If we are set up correctly, how long should we expect to wait until we get some sort of amperage reading? I just seems like we ought to be getting something after 3 days if it is set up correctly.

Thanks for your time and effort to help with this...

kgudger
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Re: Microbial Fuel Cell

Postby kgudger » Tue Mar 02, 2010 9:07 am

Did you measure the voltage of the open circuit fuel cell? With the wires disconnected, use the voltage setting on the multimeter.

Multimeters can be either autoranging or not. If you must set the range yourself, then you may not be using a small enough range. The current from a battery may be 100s of milliAmps, but your fuel cell may be producing microamperes. For instance, when I short a 1.5V battery through my multimeter, it produces more current than the 200 milliampere scale can read. Are you using the current reading (Ampere) setting for reading current, and the Voltage setting for reading voltage? The voltage of the fuel cell may be in the millivolt range.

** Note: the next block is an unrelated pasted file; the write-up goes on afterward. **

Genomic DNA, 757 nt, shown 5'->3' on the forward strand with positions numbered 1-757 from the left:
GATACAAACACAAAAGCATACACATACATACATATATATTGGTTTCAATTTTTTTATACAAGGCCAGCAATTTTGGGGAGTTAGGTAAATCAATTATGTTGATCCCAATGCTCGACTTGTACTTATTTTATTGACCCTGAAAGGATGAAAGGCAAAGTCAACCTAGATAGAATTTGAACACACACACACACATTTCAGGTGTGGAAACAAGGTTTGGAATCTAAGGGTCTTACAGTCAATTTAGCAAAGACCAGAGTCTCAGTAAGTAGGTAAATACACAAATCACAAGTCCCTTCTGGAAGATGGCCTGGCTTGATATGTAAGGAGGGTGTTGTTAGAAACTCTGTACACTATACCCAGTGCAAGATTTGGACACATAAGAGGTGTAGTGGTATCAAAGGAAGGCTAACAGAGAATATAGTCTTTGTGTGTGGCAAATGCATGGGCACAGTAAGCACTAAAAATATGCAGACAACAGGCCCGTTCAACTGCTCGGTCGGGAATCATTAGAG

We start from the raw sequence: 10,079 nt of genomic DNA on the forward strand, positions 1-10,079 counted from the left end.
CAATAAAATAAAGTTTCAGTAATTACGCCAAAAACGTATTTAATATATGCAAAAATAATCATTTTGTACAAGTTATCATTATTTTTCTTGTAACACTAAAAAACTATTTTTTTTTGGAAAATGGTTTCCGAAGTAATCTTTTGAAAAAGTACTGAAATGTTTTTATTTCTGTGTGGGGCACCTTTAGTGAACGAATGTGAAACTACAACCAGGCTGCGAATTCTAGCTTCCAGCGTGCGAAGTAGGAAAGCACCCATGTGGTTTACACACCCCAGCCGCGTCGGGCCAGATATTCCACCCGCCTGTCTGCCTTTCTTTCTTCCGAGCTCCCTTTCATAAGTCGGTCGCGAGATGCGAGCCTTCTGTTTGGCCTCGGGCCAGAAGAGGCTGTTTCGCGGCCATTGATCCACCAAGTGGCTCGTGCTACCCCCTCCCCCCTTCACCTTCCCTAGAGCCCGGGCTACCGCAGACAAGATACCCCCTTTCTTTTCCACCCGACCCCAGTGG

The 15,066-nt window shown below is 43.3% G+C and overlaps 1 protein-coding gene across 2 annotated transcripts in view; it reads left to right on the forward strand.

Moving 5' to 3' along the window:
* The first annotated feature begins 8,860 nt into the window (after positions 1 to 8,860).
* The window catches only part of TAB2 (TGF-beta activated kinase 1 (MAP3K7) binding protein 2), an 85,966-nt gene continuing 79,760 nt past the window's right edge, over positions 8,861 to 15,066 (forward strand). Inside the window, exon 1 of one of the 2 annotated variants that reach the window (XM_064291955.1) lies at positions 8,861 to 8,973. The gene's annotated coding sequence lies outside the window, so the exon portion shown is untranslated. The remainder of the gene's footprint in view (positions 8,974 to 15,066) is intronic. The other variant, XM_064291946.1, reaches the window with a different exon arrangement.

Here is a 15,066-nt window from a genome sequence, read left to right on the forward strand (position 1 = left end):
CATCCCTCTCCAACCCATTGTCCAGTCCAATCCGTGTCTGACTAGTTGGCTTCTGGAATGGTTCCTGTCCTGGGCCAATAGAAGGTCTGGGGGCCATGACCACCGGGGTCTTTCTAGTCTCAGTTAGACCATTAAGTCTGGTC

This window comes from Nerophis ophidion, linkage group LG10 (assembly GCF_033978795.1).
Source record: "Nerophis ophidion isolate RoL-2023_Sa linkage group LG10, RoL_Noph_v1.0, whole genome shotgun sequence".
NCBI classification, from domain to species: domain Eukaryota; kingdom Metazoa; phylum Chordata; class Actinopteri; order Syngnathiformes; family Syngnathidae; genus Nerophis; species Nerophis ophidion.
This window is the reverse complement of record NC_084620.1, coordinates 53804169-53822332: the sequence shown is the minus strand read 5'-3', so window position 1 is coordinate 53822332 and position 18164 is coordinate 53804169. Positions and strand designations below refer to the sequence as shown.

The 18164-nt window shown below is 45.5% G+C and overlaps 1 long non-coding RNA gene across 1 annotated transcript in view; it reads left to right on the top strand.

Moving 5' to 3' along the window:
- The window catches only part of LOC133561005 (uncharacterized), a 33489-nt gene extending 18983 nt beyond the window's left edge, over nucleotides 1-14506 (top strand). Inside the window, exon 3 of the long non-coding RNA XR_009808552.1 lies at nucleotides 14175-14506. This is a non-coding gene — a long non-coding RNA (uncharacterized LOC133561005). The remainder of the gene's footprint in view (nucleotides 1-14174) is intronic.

Keith

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Re: Microbial Fuel Cell

Postby Cortnerj » Thu Mar 11, 2010 8:50 am

OK, we have 80 microamps for the mud, zip for the water control! Wow, that was a tense few weeks. How high can we expect this to go? What can we do now that we've got it working? What can we light up or otherwise power with 80 micramps??

Craig_Bridge
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Re: Microbial Fuel Cell

Postby Craig_Bridge » Thu Mar 11, 2010 9:44 am

What can we light up or otherwise power with 80 micramps??
Not much and certainly not anything dramatic or demonstrable.

In helping others with this project, I'm starting to see a pattern of too high an internal resistance in the MFC to be able to provide much power to any external circuit.

Please put your DVM on the resistance scale, open the short between the annode and cathode wires and measure the resistance between the annode and cathode leads, then reverse the DVM leads and measure the resistance again and report those values. Be sure to short the leads back together or put the meter on a DC current scale when you are done with this measurement.

I'm curious what your internal MFC resistance is. Knowing that resistance will help me understand your MFC's operating state better.